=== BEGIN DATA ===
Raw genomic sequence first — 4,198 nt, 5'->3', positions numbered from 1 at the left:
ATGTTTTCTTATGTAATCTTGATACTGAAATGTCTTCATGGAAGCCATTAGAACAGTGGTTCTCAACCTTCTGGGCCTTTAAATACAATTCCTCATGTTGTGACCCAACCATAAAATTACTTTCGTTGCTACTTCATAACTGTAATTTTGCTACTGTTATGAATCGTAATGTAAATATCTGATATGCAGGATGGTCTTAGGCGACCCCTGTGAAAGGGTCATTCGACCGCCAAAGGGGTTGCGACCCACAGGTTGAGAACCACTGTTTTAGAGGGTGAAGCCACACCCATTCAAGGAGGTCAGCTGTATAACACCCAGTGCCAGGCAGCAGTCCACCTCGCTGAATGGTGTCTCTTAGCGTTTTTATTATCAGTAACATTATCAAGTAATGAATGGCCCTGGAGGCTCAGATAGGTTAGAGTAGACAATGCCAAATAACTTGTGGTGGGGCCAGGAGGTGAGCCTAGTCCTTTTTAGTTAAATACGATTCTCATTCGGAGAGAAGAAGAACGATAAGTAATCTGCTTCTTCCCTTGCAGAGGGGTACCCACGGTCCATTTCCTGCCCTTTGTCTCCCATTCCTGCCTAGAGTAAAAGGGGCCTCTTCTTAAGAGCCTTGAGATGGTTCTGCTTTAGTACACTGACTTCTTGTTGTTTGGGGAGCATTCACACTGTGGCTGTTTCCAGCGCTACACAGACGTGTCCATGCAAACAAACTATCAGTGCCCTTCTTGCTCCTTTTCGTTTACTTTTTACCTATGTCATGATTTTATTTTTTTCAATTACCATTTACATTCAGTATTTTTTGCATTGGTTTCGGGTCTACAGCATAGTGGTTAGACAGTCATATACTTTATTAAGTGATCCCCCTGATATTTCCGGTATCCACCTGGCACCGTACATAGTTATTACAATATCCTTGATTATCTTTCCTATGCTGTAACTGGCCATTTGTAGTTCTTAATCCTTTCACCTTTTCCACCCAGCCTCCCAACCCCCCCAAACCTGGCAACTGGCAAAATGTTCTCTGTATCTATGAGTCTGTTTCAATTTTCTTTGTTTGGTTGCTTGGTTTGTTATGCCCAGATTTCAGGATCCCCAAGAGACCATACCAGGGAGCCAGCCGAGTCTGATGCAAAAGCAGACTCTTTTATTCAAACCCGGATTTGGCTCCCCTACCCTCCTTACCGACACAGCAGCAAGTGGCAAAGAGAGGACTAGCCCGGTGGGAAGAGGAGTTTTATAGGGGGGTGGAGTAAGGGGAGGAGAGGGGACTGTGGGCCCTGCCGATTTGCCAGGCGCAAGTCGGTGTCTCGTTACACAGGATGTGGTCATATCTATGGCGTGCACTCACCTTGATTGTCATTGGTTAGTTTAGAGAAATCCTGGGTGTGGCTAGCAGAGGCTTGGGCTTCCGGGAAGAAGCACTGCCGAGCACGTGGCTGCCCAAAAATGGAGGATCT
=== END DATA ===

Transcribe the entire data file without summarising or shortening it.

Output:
Raw genomic sequence first — 4,198 nt, 5'->3', positions numbered from 1 at the left:
ATGTTTTCTTATGTAATCTTGATACTGAAATGTCTTCATGGAAGCCATTAGAACAGTGGTTCTCAACCTTCTGGGCCTTTAAATACAATTCCTCATGTTGTGACCCAACCATAAAATTACTTTCGTTGCTACTTCATAACTGTAATTTTGCTACTGTTATGAATCGTAATGTAAATATCTGATATGCAGGATGGTCTTAGGCGACCCCTGTGAAAGGGTCATTCGACCGCCAAAGGGGTTGCGACCCACAGGTTGAGAACCACTGTTTTAGAGGGTGAAGCCACACCCATTCAAGGAGGTCAGCTGTATAACACCCAGTGCCAGGCAGCAGTCCACCTCGCTGAATGGTGTCTCTTAGCGTTTTTATTATCAGTAACATTATCAAGTAATGAATGGCCCTGGAGGCTCAGATAGGTTAGAGTAGACAATGCCAAATAACTTGTGGTGGGGCCAGGAGGTGAGCCTAGTCCTTTTTAGTTAAATACGATTCTCATTCGGAGAGAAGAAGAACGATAAGTAATCTGCTTCTTCCCTTGCAGAGGGGTACCCACGGTCCATTTCCTGCCCTTTGTCTCCCATTCCTGCCTAGAGTAAAAGGGGCCTCTTCTTAAGAGCCTTGAGATGGTTCTGCTTTAGTACACTGACTTCTTGTTGTTTGGGGAGCATTCACACTGTGGCTGTTTCCAGCGCTACACAGACGTGTCCATGCAAACAAACTATCAGTGCCCTTCTTGCTCCTTTTCGTTTACTTTTTACCTATGTCATGATTTTATTTTTTTCAATTACCATTTACATTCAGTATTTTTTGCATTGGTTTCGGGTCTACAGCATAGTGGTTAGACAGTCATATACTTTATTAAGTGATCCCCCTGATATTTCCGGTATCCACCTGGCACCGTACATAGTTATTACAATATCCTTGATTATCTTTCCTATGCTGTAACTGGCCATTTGTAGTTCTTAATCCTTTCACCTTTTCCACCCAGCCTCCCAACCCCCCCAAACCTGGCAACTGGCAAAATGTTCTCTGTATCTATGAGTCTGTTTCAATTTTCTTTGTTTGGTTGCTTGGTTTGTTATGCCCAGATTTCAGGATCCCCAAGAGACCATACCAGGGAGCCAGCCGAGTCTGATGCAAAAGCAGACTCTTTTATTCAAACCCGGATTTGGCTCCCCTACCCTCCTTACCGACACAGCAGCAAGTGGCAAAGAGAGGACTAGCCCGGTGGGAAGAGGAGTTTTATAGGGGGGTGGAGTAAGGGGAGGAGAGGGGACTGTGGGCCCTGCCGATTTGCCAGGCGCAAGTCGGTGTCTCGTTACACAGGATGTGGTCATATCTATGGCGTGCACTCACCTTGATTGTCATTGGTTAGTTTAGAGAAATCCTGGGTGTGGCTAGCAGAGGCTTGGGCTTCCGGGAAGAAGCACTGCCGAGCACGTGGCTGCCCAAAAATGGAGGATCT